“That nurse,” Turk says. “I don’t want her touching my son again.”

I can feel heat spreading from the collar of my scrubs up into my scalp. No one likes to be called out in front of her supervisor.

Marie draws herself upright, her spine stiffening. “I can assure you that Ruth is one of the best nurses we have, Mr. Bauer. If there’s a formal complaint—”

“I don’t want her or anyone who looks like her touching my son,” the father interrupts, and he folds his arms across his chest. He’s pushed up his sleeves while I was out of the room. Running from wrist to elbow on one arm is the tattoo of a Confederate flag.

Marie stops talking.

For a moment, I honestly don’t understand. And then it hits me with the force of a blow: they don’t have a problem with what I’ve done.

Just with who I am.

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Top reviews from the United States

Kindle Customer
3.0 out of 5 starsVerified Purchase
Truly taken aback by underlying attitude
Reviewed in the United States on September 6, 2018
Picoult has a very intriguing story here. She proposes very real dilemmas, enough so to cause you to really examine previous notions. She produces a plot that maintains your interest to the very end. However, she makes a couple of misguided assumptions and ignorant... See more
Picoult has a very intriguing story here. She proposes very real dilemmas, enough so to cause you to really examine previous notions. She produces a plot that maintains your interest to the very end. However, she makes a couple of misguided assumptions and ignorant statements that totally disrupted my thoughts and insulted the reader. Her comments that Tea Party members are just Klan members in disguise is ludicrous. What about Black members of the Tea Party? They do exist. What about all the other minorities who agree with the conservative views of the Tea Party? Are they racist bigots? Totally insulting!! The story could have done without these veiled insults entirely and been a good story. There are also the insults to those who watch Fox News, insinuating that there is trash news on that is unfit for children. Again, this is insulting to a great many Americans, a good majority of Americans, and it was totally unnecessary in the frame of the story. You disappoint me thoroughly, Ms. Picoult. This is the last of your books that I will read. I, by the way, am not a Tea Party member, but I know a good number of them, good people who love this country in all its diversity. Shame on you.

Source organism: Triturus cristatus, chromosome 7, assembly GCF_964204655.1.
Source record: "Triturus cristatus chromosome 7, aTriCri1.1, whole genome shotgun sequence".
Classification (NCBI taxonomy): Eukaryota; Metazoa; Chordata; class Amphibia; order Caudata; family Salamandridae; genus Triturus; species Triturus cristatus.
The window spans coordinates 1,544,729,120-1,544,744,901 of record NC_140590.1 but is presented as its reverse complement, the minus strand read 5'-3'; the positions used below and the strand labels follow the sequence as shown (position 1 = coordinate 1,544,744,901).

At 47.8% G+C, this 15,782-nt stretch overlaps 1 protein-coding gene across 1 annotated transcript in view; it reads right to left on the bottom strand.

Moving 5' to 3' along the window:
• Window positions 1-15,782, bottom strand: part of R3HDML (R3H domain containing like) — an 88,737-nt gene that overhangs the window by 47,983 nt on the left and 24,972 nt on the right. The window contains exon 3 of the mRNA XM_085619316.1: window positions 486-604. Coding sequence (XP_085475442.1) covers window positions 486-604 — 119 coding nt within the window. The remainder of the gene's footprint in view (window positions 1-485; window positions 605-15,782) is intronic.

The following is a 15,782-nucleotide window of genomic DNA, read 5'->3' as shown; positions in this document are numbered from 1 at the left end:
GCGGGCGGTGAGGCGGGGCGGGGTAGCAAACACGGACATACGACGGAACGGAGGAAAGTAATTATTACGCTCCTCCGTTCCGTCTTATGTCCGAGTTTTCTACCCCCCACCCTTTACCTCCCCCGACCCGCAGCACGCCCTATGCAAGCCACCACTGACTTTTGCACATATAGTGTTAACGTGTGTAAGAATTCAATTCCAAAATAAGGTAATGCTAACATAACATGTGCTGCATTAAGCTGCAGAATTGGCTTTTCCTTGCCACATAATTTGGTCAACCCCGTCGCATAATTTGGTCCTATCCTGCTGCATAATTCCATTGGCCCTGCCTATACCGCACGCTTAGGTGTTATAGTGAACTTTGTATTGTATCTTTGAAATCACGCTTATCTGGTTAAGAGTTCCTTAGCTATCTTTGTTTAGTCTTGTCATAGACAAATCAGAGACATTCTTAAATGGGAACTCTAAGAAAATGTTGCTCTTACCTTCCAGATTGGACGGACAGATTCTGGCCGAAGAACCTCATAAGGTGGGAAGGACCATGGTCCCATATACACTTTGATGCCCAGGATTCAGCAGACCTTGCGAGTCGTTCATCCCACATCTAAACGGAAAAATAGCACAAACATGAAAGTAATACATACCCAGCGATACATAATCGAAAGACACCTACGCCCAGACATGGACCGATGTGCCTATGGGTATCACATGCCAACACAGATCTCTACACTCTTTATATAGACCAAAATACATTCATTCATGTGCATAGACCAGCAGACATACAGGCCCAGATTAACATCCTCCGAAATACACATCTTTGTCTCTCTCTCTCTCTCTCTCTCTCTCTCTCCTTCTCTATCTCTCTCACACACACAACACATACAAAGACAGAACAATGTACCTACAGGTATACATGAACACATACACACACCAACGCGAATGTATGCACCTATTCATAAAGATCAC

452 people found this helpful
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Joyce Parker
1.0 out of 5 starsVerified Purchase
RIPPED FROM THE HEADLINES!
Reviewed in the United States on December 17, 2018
Author Jodi Picoult had a sermon she wanted to preach. She explains in the Author’s Note at the end of the book how she wanted to write a book about racism for two decades. In Small Great Things, she indulged her wish. Before she could preach her sermon though,... See more
Author Jodi Picoult had a sermon she wanted to preach. She explains in the Author’s Note at the end of the book how she wanted to write a book about racism for two decades. In Small Great Things, she indulged her wish.

Before she could preach her sermon though, she had to build a pulpit. Picoult spends the first half of her book building that pulpit from the frayed headlines of news stories over the past decade, many of which have been retracted or proved wrong. (Headlines can be unreliable.) But build it she does; laboriously, flawed, shaky and stretching the credulity of the reader. I could list the ridiculous events readers are expected to swallow, but there are too many. It would bore you, and me, to try. Read it and you can be entertained by highlighting the “ripped from the headlines” events.

It’s hard to care about a story if the characters aren’t believable or sympathetic. Picoult falls short in the character development also. To support her impending sermon, she had to create characters that would serve her message, 2 dimensional almost describes them, maybe 1.5-D would be more accurate. Ruth, the black nurse, is the pure snow-white angel, Turk, the white supremacist, is the black evil devil. And so they stay until the end when Ruth is saved by a now-enlightened social justice warrior public defender trust baby, and Turk is redeemed by his love for his wife who he finds out is half black. (Oh! The irony!) Don’t worry, Turk’s half black wife is conveniently disposed of to allow him an uncomplicated redemption.

The preaching really gets going in the trial, which starts after the pulpit is sufficiently built. We are expected to forget the shaky, inconsistent and defective foundation and now focus on the problem of racism, and white privilege. After all, Picoult tells us in the Author’s Note that her intended audience is the privileged white class that arrogantly claims not to see color.

I’m still left to wonder why people with a smidge more melanin in the top layer of their skin still need to be rescued, saved, explained and all the other patronizing remedies privileged whites foist on their behalf. How condescending. When will melanin-challenged people allow abundant-melanin people to be something other than victims? When will abundant-melanin people refuse to be classified as victims. I guess as long as there is money to be made and power to be had while pushing that meme, we will need a victim class.
223 people found this helpful
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Hazel Sheldrake
5.0 out of 5 starsVerified Purchase